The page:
What evidence can you share that demonstrates the impact of the engagement?
The quality is good. It’s not to say they get it right the first try every time, but it’s not bad at all. They were supportive in working together with us to fix bugs. We sometimes had to nudge them a bit, and sometimes, they had to wait for us. Overall, I can’t complain because nothing is ever right on the first try. We were happy as long as they worked according to schedule, which they mostly did.
How did Simtech Development perform from a project management standpoint?
Their project management was good. We had a small bout where we had provided timelines to them and they to us but ended up going beyond them after the project started. Some of that was because our requirements evolved and we had to build on extra features, but some of it was because we didn’t quite get what we expected the first time.
There was some additional testing required. In the case of one leaked requirement, we were left scrambling to get things done according to the expected timeline. To be fair with Simtech, it was a late requirement. On the other hand, they gave us an estimate of timelines when we paid them that they didn’t quite meet, which frustrated me a bit. I wouldn’t have minded if I would’ve known it was going to take a little longer.
Overall—and certainly over the last six months—they’ve been really good, and I’m really happy. They took responsibility for some things on their end to improve matters. There are going to be rough patches when working with a development partner for longer than a year. What felt like a completely clear requirement on our end was interpreted a bit differently at times once it had been translated and interpreted in Russian. They mostly got it right on the first try. Their ability to understand English is much better than my ability to understand Russian.
What did you find most impressive about them?
Their ability to deal effectively in a second language is quite impressive in and of itself. Their knowledge of the core product and ability to configure it is very good. When doing development work, there are always going to be mismatches in expectations and requirements. Things may not be right the first time, but we do have a very good first-time hit rate.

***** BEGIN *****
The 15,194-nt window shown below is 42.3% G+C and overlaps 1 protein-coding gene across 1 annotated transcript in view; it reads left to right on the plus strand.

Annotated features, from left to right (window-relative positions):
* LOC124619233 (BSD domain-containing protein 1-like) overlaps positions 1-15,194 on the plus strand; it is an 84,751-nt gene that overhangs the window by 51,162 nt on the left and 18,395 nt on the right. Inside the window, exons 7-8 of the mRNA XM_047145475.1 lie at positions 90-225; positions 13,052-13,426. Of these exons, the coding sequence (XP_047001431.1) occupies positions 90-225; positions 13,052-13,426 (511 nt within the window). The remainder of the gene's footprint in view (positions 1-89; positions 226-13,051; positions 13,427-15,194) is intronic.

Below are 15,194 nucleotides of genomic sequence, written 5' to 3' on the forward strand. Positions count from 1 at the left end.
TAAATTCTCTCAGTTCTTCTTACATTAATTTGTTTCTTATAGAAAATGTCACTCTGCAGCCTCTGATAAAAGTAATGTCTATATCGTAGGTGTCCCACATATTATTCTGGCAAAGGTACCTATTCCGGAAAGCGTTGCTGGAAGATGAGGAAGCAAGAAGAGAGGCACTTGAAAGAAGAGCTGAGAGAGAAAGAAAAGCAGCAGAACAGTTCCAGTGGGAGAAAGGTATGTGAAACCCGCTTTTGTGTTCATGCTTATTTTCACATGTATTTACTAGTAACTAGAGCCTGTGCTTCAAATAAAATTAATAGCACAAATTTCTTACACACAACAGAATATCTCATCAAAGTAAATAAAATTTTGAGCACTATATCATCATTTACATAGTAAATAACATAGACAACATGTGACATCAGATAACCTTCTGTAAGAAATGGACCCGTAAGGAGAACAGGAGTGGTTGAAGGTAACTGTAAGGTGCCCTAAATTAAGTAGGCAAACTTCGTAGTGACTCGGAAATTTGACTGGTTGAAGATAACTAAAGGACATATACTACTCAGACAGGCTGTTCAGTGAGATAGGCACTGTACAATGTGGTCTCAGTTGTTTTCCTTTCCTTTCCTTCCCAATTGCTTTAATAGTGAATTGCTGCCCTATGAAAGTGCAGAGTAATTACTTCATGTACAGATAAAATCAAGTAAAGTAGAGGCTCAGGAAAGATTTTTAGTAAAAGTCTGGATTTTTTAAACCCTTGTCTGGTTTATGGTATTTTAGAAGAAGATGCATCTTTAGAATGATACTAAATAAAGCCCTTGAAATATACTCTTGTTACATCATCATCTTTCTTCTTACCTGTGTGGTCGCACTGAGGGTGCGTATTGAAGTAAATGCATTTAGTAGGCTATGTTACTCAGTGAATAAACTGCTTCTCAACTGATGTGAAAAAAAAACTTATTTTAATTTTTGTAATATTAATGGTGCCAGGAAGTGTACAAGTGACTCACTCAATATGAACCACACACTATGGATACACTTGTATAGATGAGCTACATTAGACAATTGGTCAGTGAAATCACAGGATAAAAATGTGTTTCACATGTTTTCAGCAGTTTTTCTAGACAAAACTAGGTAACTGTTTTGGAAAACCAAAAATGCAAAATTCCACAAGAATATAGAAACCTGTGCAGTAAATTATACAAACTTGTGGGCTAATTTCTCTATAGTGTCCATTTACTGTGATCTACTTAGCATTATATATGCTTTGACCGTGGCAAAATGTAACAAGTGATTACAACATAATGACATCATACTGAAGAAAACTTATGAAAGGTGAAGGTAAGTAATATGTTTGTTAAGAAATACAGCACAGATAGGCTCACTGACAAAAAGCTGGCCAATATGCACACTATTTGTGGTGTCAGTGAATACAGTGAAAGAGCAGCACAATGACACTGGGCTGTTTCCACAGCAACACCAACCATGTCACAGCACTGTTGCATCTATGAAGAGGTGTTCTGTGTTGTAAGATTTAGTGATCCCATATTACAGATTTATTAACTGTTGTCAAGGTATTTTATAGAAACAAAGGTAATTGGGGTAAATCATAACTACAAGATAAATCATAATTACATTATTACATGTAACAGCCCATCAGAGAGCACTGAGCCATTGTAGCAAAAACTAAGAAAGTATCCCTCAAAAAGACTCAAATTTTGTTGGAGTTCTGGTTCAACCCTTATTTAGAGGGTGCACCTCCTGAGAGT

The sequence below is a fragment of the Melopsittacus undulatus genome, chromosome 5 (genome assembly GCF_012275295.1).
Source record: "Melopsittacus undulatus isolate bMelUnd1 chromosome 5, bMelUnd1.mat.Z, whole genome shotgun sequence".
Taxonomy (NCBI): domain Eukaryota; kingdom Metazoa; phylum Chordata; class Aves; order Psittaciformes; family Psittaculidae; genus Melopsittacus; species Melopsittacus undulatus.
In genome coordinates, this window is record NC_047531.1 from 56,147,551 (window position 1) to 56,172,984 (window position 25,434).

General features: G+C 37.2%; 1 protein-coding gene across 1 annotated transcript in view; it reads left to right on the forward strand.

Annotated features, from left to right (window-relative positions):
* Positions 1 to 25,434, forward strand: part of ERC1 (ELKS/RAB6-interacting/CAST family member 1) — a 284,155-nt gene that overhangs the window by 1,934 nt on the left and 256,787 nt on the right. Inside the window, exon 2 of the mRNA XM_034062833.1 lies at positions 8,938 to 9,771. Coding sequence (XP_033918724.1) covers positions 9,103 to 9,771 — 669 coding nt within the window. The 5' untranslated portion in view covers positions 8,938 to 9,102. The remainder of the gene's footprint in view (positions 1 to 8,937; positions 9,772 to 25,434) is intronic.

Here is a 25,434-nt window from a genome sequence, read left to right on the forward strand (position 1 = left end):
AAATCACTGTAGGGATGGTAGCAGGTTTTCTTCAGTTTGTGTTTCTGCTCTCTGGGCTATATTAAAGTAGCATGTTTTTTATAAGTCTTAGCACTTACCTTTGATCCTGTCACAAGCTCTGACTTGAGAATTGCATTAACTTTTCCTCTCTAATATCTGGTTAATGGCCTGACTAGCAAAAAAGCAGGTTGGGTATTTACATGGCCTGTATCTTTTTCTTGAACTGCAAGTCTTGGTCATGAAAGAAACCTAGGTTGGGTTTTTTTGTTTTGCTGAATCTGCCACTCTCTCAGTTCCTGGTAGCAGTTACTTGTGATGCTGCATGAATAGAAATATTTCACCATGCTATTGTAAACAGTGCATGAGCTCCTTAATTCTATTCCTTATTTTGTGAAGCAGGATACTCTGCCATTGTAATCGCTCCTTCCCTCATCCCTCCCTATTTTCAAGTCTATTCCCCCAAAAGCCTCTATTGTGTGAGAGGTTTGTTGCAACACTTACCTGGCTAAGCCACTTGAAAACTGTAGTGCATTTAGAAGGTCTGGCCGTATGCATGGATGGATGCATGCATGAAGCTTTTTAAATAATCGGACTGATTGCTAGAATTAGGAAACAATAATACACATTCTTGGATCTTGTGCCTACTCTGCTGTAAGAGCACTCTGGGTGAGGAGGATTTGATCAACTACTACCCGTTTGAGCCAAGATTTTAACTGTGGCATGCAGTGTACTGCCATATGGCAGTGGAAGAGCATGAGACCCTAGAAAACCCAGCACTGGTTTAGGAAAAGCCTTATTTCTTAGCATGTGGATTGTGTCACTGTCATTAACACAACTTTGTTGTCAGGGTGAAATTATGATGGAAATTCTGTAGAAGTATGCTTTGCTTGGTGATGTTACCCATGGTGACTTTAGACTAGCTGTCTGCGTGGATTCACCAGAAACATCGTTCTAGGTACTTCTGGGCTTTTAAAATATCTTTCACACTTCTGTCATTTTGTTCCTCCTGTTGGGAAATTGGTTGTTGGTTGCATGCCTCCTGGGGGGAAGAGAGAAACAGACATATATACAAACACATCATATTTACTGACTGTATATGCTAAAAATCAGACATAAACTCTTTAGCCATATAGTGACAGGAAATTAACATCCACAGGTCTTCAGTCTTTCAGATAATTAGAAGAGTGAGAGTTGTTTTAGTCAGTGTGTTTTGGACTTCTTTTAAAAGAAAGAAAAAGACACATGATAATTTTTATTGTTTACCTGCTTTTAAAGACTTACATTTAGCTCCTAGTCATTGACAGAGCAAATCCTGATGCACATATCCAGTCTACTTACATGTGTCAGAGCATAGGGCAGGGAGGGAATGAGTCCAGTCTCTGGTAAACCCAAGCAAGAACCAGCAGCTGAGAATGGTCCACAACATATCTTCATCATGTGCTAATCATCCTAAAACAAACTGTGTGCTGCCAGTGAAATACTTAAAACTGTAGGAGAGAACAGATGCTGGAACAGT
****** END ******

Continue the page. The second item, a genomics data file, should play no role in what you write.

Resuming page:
Normally, if we get our requirements right, then we get what we expect and can test out with a minimum number of bugs. However, we have had some complex bugs. I have had one or two conversations with them over the course of the last year about this. They’ve handed us things that were supposed to be fit to go live but ended up having quite a lot of bugs that they should’ve found.
Overall, though, we’ve only found odd things occasionally. Nothing has been completely broken. I don’t expect any developers to find every single bug because the test cases they look at can be subtly different from the ones we look at. There will always be issues, but Simtech does a pretty good job at getting things right the first time.
Are there any areas they could improve?
Sometimes, the amount of time something is going to take changes once it goes into development, so I have a level of sympathy for Simtech. I’d have fewer issues if they worked to come back regularly and give us updated timelines without having to be chased for them. This has been our main concern.
Do you have any advice for potential customers?
Go in with an open mind about the language challenges. Simtech is very fluent in English. However, some subtleties I might use in working with U.K providers and customers might be lost in translation with Simtech. It’s important to try and keep the requirements as clear and simple as possible. Put the requirements in bullet points and keep the language clear and concise. I'm guilty of not doing all of these things at times, so I learned the hard way.
Once the requirements have been worked through, they return with the specifications in a bullet-point format that is concise and clear. However, it’s not always perfect, and sometimes things have to be clarified.
The engagement will benefit from requirements that are simple and contain screenshots, arrows, points, and text. When we use English to describe our expectations, there are too many words, and it’s still imprecise. Pictures are much more helpful. Very simply terminology, arrows, and diagrams all work very well.